Exposure to asbestos can cause permanent damage to an individual’s health. The fine fibers of silicate material once woven into everything from brake linings to insulating materials can dislodge and become airborne. Once in the air, they can be inhaled where they lodge themselves within the lungs.
Over time, this can lead to mesothelioma, asbestosis, or lung cancer. Depending on the health of an individual, these can take many decades to develop. Even so, legislators and the courts have set and upheld a 25-year statute of limitations on asbestos related claims.
The problem was highlighted in the case of James Folta who developed mesothelioma 41 years after his employment at Ferro Engineering. He was exposed to asbestos while employed at the company from 1966 to 1970. Shortly before his death, he filed a personal injury lawsuit in Cook County against Ferro Engineering.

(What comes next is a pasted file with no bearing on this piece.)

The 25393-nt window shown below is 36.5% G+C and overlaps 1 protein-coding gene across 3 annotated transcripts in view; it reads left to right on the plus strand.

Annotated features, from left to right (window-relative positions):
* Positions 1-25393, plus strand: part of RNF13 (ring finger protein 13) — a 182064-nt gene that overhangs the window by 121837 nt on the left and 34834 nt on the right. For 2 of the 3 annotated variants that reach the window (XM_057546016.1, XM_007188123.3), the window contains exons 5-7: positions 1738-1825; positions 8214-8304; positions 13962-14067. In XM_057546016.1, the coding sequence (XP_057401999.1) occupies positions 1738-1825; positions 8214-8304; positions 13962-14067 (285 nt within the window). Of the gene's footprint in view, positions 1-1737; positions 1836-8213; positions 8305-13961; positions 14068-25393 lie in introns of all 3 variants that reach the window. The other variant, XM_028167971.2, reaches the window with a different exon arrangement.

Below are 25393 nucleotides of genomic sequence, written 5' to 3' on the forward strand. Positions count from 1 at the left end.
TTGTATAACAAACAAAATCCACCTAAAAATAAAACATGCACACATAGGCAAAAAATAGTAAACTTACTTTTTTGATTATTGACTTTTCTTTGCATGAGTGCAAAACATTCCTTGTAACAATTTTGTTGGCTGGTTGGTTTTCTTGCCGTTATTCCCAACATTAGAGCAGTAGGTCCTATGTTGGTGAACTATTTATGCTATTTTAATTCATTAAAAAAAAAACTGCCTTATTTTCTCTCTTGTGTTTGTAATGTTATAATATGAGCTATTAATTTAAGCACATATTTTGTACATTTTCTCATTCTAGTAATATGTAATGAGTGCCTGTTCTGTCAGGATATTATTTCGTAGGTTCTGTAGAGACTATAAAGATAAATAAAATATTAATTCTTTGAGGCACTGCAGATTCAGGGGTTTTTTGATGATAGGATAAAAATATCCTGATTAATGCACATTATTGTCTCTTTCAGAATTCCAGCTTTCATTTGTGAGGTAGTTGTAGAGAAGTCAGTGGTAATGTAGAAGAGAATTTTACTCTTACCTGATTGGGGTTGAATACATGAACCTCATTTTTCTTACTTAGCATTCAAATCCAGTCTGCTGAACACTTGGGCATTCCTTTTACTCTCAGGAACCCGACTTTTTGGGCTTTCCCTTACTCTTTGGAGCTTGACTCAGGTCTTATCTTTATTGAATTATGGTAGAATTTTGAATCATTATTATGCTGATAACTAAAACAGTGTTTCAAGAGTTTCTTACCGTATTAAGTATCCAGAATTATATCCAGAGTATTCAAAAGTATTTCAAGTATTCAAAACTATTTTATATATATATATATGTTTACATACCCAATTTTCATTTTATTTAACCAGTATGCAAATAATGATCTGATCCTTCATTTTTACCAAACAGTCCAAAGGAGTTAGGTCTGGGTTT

“The Workers’ Occupational Diseases Act and the Illinois Workers’ Compensation Act allow workers to file claims against former employers for exposure to asbestos. In November, the Illinois Supreme Court ruled that individuals must file these claims within the existing 25-year statute of limitations. Most importantly, they upheld the exclusive remedy provisions of these acts which limit an individual’s ability to file personal injury torts related to asbestos exposure outside the workers’ compensation system,” remarked Chicago personal injury lawyer John Power.
Even with knowledge of the dangers posed by asbestos, it is a material that manufacturers still use in the production of brake pads, roofing materials, potting soils, and home insulation. As long as manufacturers keep the proportion of asbestos under 1%, they are not running afoul of the law. In turn, they continue to expose consumers and workers to this deadly material.
“Many people believe that asbestos exposure is a thing of the past. The truth is that it isn’t, and that the potential for long-term exposure to asbestos is still very real, and very dangerous,” commented Chicago personal injury lawyer John Power.